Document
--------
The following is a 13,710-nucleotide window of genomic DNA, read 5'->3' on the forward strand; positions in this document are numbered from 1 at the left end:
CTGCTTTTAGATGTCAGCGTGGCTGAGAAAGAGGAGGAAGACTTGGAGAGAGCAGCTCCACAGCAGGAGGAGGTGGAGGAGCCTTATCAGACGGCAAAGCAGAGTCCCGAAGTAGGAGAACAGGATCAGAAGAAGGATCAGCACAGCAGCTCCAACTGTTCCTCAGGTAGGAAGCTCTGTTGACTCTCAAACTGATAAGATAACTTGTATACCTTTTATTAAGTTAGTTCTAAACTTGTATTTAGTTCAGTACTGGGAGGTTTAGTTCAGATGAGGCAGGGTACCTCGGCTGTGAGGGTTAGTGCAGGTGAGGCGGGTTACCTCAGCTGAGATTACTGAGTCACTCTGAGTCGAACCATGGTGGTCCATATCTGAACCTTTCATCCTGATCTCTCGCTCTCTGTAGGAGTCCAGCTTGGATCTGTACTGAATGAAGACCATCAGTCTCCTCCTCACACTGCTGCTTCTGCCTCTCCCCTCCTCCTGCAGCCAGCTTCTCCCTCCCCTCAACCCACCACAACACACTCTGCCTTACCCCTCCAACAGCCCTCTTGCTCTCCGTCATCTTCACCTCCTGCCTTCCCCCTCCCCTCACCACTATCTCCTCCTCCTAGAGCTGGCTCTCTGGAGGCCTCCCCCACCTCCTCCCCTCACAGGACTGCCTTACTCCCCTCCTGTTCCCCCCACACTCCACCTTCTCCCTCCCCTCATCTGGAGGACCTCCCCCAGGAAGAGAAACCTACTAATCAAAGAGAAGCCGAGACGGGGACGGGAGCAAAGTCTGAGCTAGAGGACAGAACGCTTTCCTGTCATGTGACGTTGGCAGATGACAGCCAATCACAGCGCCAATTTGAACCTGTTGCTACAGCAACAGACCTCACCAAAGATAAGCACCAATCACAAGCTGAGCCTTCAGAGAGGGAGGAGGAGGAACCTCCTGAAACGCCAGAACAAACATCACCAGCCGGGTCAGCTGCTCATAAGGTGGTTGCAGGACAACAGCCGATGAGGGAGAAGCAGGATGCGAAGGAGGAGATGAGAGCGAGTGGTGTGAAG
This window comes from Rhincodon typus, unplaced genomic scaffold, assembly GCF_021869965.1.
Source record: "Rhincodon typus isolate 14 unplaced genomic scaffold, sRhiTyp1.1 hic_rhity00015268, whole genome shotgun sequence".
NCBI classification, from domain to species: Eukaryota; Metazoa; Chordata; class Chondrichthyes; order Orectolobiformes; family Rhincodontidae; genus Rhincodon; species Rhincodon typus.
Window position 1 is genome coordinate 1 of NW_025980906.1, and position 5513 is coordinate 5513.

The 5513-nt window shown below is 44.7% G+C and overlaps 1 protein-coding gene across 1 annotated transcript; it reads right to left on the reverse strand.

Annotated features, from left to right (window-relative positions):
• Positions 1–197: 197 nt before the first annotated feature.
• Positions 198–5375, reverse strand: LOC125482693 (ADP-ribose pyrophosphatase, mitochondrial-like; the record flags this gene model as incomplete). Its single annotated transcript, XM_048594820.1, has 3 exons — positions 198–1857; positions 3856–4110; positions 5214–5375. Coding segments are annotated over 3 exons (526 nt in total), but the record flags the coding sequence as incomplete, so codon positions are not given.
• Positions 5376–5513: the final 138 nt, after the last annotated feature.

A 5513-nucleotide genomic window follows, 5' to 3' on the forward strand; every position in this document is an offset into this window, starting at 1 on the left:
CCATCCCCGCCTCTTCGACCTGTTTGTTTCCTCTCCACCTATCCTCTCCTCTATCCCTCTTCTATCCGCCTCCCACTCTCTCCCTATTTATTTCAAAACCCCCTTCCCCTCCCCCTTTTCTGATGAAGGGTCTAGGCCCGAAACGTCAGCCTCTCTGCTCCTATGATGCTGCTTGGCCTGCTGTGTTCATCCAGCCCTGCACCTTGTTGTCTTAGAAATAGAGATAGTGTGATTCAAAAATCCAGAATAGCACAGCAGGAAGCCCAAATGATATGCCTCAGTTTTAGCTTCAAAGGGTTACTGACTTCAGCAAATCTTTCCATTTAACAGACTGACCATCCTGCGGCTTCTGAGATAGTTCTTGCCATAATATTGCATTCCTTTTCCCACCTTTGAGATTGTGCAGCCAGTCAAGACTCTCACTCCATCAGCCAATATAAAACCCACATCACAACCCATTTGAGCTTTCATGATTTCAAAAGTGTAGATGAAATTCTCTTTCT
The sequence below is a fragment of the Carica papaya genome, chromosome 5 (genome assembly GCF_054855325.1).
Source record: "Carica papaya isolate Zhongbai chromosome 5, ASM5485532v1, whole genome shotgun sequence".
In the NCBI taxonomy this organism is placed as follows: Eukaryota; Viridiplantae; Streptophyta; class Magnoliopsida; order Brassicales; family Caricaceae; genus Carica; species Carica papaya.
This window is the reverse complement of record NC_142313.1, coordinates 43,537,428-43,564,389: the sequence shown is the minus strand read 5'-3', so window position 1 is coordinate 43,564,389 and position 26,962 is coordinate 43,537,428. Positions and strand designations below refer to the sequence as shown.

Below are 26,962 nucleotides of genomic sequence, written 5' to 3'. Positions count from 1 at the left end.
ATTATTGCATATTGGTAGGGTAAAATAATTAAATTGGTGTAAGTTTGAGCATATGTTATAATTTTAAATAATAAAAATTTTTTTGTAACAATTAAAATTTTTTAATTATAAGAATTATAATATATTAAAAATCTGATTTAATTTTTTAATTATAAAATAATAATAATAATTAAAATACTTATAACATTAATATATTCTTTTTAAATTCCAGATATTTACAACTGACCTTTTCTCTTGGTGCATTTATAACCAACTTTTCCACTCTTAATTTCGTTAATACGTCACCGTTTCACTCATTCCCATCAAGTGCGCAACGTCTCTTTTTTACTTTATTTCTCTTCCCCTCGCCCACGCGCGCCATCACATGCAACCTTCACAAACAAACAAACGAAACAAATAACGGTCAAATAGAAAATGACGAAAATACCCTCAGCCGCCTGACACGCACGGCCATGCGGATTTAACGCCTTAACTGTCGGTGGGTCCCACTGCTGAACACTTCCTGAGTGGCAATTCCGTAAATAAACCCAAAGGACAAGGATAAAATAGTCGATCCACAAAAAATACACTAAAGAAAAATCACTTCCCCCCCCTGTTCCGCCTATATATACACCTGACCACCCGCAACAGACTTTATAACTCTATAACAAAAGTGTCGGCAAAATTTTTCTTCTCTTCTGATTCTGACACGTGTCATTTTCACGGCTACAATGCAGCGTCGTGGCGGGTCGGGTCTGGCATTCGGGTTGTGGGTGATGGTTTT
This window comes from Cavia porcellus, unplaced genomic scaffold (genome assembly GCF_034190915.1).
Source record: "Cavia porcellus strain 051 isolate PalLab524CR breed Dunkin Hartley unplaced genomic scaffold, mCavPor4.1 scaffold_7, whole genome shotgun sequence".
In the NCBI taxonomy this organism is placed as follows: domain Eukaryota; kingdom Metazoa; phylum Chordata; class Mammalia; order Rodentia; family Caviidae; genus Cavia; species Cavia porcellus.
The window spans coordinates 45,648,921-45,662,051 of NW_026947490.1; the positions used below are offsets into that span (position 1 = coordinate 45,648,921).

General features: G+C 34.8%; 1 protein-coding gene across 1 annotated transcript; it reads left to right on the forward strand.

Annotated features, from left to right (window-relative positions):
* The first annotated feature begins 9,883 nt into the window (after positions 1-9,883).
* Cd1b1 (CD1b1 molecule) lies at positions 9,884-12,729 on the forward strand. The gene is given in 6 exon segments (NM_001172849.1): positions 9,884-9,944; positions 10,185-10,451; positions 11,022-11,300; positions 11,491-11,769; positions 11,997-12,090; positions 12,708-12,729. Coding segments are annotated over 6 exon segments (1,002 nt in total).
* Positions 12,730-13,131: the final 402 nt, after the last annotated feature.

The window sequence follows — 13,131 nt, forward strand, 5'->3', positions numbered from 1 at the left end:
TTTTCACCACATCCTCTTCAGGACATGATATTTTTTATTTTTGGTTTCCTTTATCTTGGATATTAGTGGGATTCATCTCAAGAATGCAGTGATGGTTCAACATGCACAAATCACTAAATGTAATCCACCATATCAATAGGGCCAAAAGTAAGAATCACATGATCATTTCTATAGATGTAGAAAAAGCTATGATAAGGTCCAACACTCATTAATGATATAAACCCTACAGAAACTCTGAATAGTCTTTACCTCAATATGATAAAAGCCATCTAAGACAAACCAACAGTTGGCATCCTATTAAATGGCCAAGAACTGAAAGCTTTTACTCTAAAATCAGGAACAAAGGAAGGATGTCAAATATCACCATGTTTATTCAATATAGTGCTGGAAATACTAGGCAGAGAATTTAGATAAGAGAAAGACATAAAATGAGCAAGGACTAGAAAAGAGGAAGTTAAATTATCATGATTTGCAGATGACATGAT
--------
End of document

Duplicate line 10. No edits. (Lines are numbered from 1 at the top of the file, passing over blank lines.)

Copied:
• Positions 198–5375, reverse strand: LOC125482693 (ADP-ribose pyrophosphatase, mitochondrial-like; the record flags this gene model as incomplete). Its single annotated transcript, XM_048594820.1, has 3 exons — positions 198–1857; positions 3856–4110; positions 5214–5375. Coding segments are annotated over 3 exons (526 nt in total), but the record flags the coding sequence as incomplete, so codon positions are not given.